After a day so unremarkable I have no memory of it, we set off again.With great good fortune we stumble across one of the best rides of our time on Sicily. We pick up minor roads that run along the coast and allow us to leave the traffic of the SS114 behind. With the sea to our left, we tick off fishing villages as we make our way around the base of Etna. Why anyone would build here is beyond me. In a quite section we stand astride our bikes and can hear the explosions from the volcano. They are deep low Hi Fi deep, and can be felt in the stomach and soles of the feet.
My cold is getting a little better, whilst Esther is going in the opposite direction. We have booked into a hotel once again and wake to rain and thunder. Neither of us would now be at work if we had it. The hotel is fully booked and we leave Catania without really seeing that much in daylight. What we do get to experience is the one way system and lethal traffic of a Saturday morning. In stark contrast to the beauty of yesterdays ride, todays is rubbish.
Roads made with blocks of lava stone are hard wearing, beautiful to look at and slippy both wet or dry. Yesterday a procession for one of the saints days passed the hotel dripping candle wax. If there was one way to make the streets even more slippy – and they are now ‘ as slippy as well buttered ice rink! ‘, that would be it. We walk the first bit. If you are looking for a ride that takes in every one of the islands Petro Chemical facilities, this is it. We have a rubbish day of taxing navigation.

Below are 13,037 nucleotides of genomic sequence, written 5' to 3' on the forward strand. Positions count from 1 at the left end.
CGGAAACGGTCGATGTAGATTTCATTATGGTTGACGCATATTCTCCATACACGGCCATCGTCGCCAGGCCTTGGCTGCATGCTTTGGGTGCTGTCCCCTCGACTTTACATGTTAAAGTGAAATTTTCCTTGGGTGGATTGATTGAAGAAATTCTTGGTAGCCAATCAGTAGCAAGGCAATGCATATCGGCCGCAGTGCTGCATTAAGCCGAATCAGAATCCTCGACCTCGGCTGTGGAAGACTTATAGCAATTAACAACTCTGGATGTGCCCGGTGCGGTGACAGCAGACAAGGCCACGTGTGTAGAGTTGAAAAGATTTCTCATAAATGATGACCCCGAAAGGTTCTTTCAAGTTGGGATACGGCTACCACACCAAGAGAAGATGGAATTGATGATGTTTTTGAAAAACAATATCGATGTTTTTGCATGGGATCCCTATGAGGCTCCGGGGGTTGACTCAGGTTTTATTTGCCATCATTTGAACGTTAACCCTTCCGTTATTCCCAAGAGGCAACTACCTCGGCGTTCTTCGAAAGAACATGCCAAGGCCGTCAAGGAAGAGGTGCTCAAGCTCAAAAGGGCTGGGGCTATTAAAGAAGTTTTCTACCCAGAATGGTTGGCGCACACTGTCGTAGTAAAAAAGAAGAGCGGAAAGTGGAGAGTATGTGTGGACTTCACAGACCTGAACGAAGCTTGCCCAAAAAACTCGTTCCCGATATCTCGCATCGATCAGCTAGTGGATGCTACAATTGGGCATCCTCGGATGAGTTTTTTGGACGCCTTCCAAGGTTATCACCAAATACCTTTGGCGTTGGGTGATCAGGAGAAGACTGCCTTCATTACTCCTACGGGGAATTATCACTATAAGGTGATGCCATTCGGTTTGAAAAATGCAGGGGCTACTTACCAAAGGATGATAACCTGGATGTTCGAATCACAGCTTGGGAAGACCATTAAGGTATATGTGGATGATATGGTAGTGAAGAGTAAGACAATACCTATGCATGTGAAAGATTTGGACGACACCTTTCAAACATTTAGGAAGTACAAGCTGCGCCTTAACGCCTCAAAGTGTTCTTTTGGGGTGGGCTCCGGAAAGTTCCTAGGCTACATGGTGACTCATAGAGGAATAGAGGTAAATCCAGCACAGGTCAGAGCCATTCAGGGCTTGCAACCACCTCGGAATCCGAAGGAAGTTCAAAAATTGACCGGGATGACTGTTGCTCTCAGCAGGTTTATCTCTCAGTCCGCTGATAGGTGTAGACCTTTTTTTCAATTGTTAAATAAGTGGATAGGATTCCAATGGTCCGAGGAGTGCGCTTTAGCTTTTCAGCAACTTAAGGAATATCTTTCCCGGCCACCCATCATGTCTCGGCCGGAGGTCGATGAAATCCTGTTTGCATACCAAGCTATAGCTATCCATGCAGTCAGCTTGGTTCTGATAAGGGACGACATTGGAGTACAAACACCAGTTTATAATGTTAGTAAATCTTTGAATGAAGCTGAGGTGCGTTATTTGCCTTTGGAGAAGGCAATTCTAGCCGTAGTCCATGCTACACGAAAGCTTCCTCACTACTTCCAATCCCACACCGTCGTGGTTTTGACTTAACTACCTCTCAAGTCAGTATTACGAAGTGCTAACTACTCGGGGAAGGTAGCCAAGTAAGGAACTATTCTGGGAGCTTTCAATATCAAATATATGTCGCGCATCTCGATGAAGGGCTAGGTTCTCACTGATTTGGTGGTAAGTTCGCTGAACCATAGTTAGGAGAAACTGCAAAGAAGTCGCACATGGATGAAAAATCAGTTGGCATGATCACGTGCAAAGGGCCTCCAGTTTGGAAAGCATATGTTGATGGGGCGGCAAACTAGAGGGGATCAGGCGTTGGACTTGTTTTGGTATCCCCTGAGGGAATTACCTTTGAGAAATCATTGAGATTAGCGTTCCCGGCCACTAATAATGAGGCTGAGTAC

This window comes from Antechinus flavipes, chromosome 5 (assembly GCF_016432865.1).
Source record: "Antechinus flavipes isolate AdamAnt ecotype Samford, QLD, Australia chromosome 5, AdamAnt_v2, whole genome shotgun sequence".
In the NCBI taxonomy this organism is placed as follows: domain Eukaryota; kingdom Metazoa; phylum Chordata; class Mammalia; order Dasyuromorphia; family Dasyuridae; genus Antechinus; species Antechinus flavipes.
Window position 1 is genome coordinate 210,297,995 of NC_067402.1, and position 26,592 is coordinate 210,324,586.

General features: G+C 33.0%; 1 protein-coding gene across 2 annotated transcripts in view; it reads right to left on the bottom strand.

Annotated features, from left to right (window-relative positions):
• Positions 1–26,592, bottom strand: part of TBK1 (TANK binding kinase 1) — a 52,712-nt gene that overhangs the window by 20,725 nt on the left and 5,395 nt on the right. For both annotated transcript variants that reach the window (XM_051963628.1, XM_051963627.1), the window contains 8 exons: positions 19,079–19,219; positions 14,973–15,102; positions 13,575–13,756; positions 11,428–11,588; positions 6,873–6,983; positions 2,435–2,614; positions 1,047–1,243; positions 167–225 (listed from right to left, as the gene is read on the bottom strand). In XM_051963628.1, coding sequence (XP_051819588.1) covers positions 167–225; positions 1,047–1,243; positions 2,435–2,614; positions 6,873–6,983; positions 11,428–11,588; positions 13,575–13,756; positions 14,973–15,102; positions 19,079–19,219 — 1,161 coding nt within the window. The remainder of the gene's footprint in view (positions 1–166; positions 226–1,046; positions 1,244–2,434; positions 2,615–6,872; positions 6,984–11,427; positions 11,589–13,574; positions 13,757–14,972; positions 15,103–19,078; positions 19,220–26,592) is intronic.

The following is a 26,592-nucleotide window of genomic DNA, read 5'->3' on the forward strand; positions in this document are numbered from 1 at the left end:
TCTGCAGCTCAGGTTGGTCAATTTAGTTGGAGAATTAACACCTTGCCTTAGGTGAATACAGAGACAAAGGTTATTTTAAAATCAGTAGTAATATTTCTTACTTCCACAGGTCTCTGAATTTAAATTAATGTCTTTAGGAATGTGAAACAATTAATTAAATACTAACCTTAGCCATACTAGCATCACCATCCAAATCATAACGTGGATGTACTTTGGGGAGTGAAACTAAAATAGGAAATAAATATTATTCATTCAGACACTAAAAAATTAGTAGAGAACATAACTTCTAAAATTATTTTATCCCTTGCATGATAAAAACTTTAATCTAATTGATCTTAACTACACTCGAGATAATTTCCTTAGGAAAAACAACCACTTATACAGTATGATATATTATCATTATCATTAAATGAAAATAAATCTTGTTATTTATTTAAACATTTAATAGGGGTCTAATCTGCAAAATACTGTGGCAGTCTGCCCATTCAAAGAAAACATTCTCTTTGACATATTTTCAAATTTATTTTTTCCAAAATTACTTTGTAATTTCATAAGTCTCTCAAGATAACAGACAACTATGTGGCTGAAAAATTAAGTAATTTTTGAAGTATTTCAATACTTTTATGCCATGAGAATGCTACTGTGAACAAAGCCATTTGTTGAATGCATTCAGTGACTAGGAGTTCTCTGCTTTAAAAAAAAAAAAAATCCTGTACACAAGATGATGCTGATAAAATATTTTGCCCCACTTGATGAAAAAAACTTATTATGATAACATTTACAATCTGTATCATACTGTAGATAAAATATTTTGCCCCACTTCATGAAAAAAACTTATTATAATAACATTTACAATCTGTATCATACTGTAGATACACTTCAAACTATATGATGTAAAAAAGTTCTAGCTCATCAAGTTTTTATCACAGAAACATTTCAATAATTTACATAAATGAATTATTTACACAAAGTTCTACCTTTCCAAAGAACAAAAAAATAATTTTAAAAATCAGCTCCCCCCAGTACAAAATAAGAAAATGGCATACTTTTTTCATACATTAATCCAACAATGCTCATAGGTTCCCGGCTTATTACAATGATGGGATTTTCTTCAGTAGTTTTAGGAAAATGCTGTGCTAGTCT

The weather remains kind to us today, which is a good thing when moral is in the gutter. Chemical smells so thick we can taste them and a uncontrolable urge to lick your lips to be avoided, we finally meet the outskirts of Siracusa. We take a late coffee and a bite to eat. A local cyclist pays for our meal, and raises our spirits more than he will ever know and then it is into the city.
To every Yin there is almost certainly a Yang. For every bad day on the road, a good, and every expected highlight dashed an unexpected gem. Siracusa is an unexpected gem that looks as if it has fallen from favour with the guide books. It is wonderful. We have completed our ride around Mt. Etna now and have one last ride into the mountains planned. But first we have enough time to walk the streets of this beautiful town and try to shake off these colds.